Downpour Mountain

Weathering life’s storms by living a life of simple pleasures and self-reliance through modern homesteading.

Are you intimidated by the thought of making homemade sourdough bread? Well, there’s no need to be scared with this super easy recipe. This is one of the easiest sourdough recipes I’ve tried and is a great way to “get your feet wet” if you’re brand new to bread making. 

This rustic sourdough bread has a chewy crust and a soft center, making it the perfect bread for sandwiches and tastes AMAZING paired with any kind of soup. It is pure comfort food! This bread bakes up beautifully and is sure to impress your friends and family!


To me there is little else more comforting and homey than baking bread.  It’s one of those old time skills that our grandmothers perfected. I used to think that making sourdough bread was going to be time consuming and extremely challenging, so for a while, I was reluctant to attempt it.  Then I made the decision become more self-sufficient and I knew that cultivating my own yeast starter in order to bake my own bread was a necessary step on this journey.  I was wrong. Mostly. While making sourdough bread does take a fair amount of time, most of that time is hands off. And it’s definitely easier than I thought!

The key to that tangy flavor is the sourdough start. You can make your own, or if you’re lucky, you can get it from a friend.  

Before you begin, you want to make sure that your sourdough starter is nice and bubbly. Mine is usually about the consistency of pancake batter with lots of visible bubbles throughout, but yours may be more runny, or even thicker. What matters is that it is active and bubbly when you’re ready to bake.


Once you have a batch of live, active starter, making sourdough bread is actually very easy.

DOUGH. Combine the starter, a bit of honey, warm water, and salt in a large mixing bowl. Add a couple cups of all purpose flour. Let the mixture sit for 15-30 minutes, then add enough flour to make a soft dough.

RISE. Dump your dough onto a floured counter and knead a few times. Wash the bowl and spray it with non stick cooking spray. Return the dough to the bowl. Cover it with a lid, and let the dough rise and ferment for at least 6-8 hours, or up to 24 hours. I usually prepare my dough in the evening around 8pm and stick it in the oven the next morning when i get up (I’m an early riser, so like 6 or 6:30 am).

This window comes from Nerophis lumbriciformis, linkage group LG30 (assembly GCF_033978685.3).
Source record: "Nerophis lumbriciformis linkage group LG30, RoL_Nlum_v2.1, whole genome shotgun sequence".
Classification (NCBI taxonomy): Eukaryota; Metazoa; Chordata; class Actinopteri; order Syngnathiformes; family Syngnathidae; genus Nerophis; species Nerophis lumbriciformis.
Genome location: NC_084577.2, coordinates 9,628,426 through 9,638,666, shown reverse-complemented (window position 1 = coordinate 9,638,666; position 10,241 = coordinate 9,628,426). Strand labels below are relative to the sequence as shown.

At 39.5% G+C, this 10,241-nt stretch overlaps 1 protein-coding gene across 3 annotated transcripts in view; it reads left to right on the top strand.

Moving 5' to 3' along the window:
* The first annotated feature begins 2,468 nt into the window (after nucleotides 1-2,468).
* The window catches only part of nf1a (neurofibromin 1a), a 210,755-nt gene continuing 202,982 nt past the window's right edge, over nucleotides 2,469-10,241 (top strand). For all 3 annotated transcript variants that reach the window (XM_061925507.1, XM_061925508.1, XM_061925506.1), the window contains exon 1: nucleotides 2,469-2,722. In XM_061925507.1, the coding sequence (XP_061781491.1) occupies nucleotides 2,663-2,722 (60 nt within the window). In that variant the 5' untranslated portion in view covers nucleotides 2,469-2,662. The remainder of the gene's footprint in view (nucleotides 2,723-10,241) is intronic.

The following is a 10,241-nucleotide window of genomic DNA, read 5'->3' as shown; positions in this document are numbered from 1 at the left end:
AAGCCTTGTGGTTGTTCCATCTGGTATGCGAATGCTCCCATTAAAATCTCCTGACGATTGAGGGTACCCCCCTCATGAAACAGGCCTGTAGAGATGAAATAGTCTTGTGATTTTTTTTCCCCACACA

The longer it sits, the more sour your bread will be. We like a mild sourdough, so I let mine sit for around 10 hours.

BAKE. In the morning, your dough should be double or more in size from the night before and you’ll be assured that your starter was indeed active!  Then, just before I put the dough in the oven I Cut a couple of slits across the top. (If you prefer, you can cut the slits before letting the loaf rise.)


Alternately, you can bake your bread in a Dutch oven as I have done.  Instead of rising your dough overnight in a bowl, you can place the dough in a heavy Dutch oven pan that has been sprinkled with cornmeal. Baking in a Dutch oven will result in a taller, more round loaf because the sides of the pan prevent the dough from spreading.

When your dough has finished rising, preheat your oven to 425°. Bake for 25-30 minutes, or until golden brown. If you like a darker crust, you can cook it longer. If desired, brush melted butter over the top of the bread.

(If you are baking in a Dutch oven, leave the lid on the pan for the first 15 minutes, then remove the lid and bake till bread is browned.)

Once the bread is done baking (and regardless of which method you used), remove the loaf to a cooling rack. It cuts best if it cools for at least 30 minutes.

There you have it. Making sourdough bread isn’t an exact science, so it may take you a few tries to come up with a loaf that your family likes the best.

You can make it more or less sour, with a softer crust or a crisper crust, just by tweaking a few steps. Have fun with it!

For STORING and FREEZING, be sure to wrap tightly with cling wrap or foil. You can also add it to a Ziploc bag after being wrapped to help stay fresh longer or freeze longer.


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